The ongoing opioid epidemic troubling the nation ― especially upstate New York ― is a favorite talking point for politicians. It’s also something voters can get behind.
But a stunning set of polls released by Siena College in recent weeks made apparent the effect of the crisis on the state’s residents, as well as the underperformance by the state in challenging it.
The polls were released over the course of four weeks, presenting data that had been gathered over the last two years or so. The scope of the epidemic, while not completely surprising, is still extremely humbling.
The poll found that one out of every two New York residents have been personally touched by the crisis, and nearly a quarter of people personally know someone — a family member, friend or acquaintance — who has died due to an opioid overdose. In Onondaga County, the number of opioid- related deaths has tripled since 2012.
That might explain why 80 percent of people said the opioid crisis has gotten worse in the last few years and only 4 percent say it has improved. That might explain why New Yorkers listed heroin, the growing availability of synthetic opioids and prescription drug abuse as the three most pressing health issues ― finishing far ahead of concerns of the last decade like obesity, mental illness and cigarette use. Indeed, more than three-quarters said opioid addiction is a disease that should be treated on the level of cancer or heart disease.
One thing that makes a solution to the opioid crisis so hard to find is the difficulty in figuring out just who to fault for its beginning. But the polls showed that nearly 80 percent of New Yorkers blame doctors who prescribe patients too many pain pills, as well as pharmaceutical companies that promote legal drugs without fully warning about risks.
About the same number of people support strengthening prescription monitoring and say pharmaceutical companies should be held legally and financially responsible for the opioid crisis. That sentiment has been shared by county governments across the nation, including Onondaga, Madison and Oneida, which have filed lawsuits against drug manufacturers and distributors in the last year.
Their reasoning for assigning blame doesn’t appear to be completely unfounded. The poll found that of the 25 percent of New Yorkers who were prescribed opioids in the last two years, only half of them were told by a doctor about the risks associated with those opioids and only 42 percent were warned by a pharmacist.
New Yorkers are also apparently displeased with how those currently suffering are receiving treatment. The Siena poll found that 18 percent of New Yorkers said they, a family member or a close friend have pursued treatment for opioid abuse over the last two years. Around 11 percent of people said that it was very easy to access treatment, but 26 percent said it was either “not very easy” or “not easy at all.”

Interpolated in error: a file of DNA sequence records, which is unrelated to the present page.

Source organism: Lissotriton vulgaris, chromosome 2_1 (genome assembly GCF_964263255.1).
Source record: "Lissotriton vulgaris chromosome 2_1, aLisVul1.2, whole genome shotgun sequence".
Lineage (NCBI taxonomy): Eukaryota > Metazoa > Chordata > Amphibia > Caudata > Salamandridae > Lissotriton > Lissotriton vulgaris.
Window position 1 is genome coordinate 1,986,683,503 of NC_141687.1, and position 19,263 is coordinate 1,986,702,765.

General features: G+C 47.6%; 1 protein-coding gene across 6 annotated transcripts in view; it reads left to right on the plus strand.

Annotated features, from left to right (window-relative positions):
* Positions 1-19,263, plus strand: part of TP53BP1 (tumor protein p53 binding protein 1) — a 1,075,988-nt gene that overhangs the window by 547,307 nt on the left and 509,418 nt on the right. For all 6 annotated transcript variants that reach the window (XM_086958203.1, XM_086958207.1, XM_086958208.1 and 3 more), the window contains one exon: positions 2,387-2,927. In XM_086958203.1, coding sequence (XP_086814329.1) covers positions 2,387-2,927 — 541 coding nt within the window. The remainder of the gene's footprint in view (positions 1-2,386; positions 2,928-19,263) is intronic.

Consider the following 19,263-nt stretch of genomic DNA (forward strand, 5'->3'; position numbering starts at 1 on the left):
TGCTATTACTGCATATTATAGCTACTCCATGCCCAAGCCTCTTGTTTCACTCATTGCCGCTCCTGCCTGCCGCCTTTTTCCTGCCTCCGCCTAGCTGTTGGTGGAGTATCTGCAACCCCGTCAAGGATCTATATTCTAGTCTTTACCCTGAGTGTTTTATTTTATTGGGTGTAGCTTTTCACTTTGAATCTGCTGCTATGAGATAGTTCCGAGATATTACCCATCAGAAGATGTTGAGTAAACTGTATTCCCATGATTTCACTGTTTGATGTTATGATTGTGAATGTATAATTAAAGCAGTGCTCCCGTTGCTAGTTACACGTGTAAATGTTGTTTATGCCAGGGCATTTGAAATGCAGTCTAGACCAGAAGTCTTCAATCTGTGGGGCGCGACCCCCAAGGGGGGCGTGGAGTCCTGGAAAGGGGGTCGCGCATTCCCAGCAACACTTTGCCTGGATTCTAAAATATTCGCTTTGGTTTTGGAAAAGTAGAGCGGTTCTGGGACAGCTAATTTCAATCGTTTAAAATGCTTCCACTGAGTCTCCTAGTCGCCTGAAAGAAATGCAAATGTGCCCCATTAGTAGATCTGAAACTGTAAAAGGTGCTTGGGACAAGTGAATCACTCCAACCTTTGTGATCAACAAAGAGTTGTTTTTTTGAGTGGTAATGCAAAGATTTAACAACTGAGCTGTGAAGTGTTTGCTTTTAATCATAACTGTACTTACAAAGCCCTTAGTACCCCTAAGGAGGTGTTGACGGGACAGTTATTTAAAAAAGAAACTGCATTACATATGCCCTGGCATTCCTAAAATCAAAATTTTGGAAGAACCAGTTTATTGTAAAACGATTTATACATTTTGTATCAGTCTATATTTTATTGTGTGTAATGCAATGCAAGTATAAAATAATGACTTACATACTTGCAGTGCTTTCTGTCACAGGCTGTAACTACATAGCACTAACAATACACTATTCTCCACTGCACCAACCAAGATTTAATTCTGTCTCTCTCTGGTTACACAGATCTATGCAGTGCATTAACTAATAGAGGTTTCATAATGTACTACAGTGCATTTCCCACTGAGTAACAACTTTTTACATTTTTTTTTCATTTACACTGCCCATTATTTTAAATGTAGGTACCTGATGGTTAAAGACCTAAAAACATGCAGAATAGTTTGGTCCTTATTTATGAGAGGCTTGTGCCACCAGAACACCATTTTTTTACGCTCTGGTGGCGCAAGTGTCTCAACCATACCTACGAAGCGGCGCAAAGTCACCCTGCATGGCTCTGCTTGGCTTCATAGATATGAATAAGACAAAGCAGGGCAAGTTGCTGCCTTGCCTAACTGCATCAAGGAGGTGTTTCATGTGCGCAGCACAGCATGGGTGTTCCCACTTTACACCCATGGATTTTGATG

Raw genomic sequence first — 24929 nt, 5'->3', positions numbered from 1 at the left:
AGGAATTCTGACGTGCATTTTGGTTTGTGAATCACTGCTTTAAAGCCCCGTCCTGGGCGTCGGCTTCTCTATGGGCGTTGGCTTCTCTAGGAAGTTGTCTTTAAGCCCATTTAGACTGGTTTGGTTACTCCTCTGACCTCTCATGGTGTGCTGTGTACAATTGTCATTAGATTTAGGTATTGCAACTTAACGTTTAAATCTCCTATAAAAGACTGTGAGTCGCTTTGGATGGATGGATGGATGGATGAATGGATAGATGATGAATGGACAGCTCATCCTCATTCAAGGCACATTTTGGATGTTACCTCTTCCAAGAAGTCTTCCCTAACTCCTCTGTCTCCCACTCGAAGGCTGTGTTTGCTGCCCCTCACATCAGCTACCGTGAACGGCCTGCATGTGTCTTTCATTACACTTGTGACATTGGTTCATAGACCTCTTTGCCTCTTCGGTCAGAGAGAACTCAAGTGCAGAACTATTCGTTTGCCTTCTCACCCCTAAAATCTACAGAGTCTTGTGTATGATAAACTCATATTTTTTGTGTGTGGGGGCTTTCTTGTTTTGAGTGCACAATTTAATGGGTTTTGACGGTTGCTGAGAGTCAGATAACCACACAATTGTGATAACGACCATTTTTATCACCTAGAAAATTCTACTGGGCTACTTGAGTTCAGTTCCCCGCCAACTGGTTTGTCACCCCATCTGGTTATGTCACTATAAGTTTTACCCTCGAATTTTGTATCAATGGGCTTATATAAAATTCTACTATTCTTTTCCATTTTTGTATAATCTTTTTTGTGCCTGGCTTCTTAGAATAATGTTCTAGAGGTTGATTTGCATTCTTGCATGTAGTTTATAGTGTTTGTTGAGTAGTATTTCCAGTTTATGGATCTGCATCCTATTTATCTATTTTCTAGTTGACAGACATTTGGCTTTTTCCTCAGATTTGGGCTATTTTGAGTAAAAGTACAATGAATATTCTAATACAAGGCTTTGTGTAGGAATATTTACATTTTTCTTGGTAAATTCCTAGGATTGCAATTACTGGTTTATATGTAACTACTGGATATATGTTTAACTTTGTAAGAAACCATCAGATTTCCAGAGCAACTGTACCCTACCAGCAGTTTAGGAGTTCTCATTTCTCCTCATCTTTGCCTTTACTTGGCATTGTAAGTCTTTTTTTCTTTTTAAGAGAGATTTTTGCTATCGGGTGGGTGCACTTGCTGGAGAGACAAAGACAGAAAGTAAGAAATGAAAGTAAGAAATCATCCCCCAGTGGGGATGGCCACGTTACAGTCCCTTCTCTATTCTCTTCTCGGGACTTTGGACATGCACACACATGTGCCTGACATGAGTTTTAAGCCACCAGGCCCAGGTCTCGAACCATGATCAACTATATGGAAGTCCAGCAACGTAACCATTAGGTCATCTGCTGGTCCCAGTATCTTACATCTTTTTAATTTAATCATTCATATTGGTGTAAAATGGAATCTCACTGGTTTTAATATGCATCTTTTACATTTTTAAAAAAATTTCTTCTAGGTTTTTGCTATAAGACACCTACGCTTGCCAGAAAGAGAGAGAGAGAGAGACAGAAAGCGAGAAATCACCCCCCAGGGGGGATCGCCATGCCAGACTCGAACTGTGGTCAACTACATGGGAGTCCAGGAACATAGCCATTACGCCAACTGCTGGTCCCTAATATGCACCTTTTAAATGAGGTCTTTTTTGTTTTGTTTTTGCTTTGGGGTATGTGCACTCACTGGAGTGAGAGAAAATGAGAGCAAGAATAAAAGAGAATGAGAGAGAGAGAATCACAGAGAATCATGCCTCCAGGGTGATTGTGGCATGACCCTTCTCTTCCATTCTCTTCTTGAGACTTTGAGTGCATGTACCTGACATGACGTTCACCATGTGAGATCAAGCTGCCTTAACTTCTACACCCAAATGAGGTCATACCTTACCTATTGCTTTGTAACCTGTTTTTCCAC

Nearly half of those polled believed that insurance providers refusing to cover the cost is a barrier to people in their area receiving treatment. Also cited as barriers: treatment programs that weren’t long enough and treatment facilities with insufficient space.
When asked to divide 100 percent of the money available in New York to address the opioid crisis, the poll found that people would use the most — 25 percent — on funding treatment and rehabilitation, beating out addressing the root causes, public awareness, litigation and regulation.
New Yorkers were also pretty clear about solutions they don’t think would be very helpful. Nearly 60 percent of people opposed increasing funding for supervised injection sites where it would be safe to use heroin — a proposal several cities across the country have considered, including Ithaca.
To their credit, lawmakers in Albany have spent the last few years focusing more on preventive and reactive measures to the epidemic. In the 2018-2019 state budget that was passed last month, representatives agreed to a package of legislation that would, among other things, require opioid manufacturers and distributors to fund treatment programs and enact reasonable time limits on prescriptions of opioids unless patients’ medical records dictate otherwise.
But it’s clear that New Yorkers demand more from their elected officials. Lawmakers know the deadly statistics. They know the hard data. Now they have the pulse of public consciousness that these polls have helped bring forward. Let’s hope the information from these polls is as disturbing to them as it should be to us.